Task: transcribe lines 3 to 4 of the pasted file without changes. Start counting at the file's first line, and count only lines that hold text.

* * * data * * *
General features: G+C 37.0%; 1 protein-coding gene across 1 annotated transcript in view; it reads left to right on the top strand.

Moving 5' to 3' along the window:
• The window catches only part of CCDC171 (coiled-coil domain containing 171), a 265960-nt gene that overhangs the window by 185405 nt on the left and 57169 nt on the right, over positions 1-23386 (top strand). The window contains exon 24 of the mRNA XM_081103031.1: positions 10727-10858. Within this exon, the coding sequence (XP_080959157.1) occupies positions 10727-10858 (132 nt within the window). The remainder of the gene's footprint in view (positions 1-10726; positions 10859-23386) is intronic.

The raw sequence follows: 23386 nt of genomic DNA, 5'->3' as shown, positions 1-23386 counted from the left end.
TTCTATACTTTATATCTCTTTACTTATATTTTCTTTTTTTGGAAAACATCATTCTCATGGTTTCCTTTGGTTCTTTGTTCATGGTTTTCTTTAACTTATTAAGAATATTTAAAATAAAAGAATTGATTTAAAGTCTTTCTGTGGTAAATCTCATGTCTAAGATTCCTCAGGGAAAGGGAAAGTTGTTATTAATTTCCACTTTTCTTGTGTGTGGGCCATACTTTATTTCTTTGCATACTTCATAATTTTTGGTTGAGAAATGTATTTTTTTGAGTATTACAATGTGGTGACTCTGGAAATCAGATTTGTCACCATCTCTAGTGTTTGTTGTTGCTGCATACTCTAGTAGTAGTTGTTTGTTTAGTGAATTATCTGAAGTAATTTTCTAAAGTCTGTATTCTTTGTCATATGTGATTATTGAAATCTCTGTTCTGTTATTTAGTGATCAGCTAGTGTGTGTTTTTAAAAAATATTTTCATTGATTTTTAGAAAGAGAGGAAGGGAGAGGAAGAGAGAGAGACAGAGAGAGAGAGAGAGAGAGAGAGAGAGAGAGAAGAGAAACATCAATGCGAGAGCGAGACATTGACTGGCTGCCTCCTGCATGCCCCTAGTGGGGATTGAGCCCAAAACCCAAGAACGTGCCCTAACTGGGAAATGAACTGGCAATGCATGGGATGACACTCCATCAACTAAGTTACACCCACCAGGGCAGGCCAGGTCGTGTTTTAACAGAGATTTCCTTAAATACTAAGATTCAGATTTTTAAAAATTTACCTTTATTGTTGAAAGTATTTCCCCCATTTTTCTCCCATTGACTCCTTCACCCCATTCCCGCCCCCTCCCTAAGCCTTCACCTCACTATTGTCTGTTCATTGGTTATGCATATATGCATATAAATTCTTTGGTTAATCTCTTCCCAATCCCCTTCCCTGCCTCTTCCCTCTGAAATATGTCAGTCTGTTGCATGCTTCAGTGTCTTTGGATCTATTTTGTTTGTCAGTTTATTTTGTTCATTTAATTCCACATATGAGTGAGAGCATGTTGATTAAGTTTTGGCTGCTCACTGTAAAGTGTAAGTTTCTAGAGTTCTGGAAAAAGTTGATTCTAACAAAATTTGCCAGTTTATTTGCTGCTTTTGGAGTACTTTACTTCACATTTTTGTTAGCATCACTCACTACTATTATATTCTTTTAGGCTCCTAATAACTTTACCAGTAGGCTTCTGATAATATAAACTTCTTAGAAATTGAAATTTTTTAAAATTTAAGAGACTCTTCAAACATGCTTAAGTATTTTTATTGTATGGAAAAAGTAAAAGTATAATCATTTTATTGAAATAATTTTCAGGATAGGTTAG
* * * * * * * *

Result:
• The window catches only part of CCDC171 (coiled-coil domain containing 171), a 265960-nt gene that overhangs the window by 185405 nt on the left and 57169 nt on the right, over positions 1-23386 (top strand). The window contains exon 24 of the mRNA XM_081103031.1: positions 10727-10858. Within this exon, the coding sequence (XP_080959157.1) occupies positions 10727-10858 (132 nt within the window). The remainder of the gene's footprint in view (positions 1-10726; positions 10859-23386) is intronic.

The raw sequence follows: 23386 nt of genomic DNA, 5'->3' as shown, positions 1-23386 counted from the left end.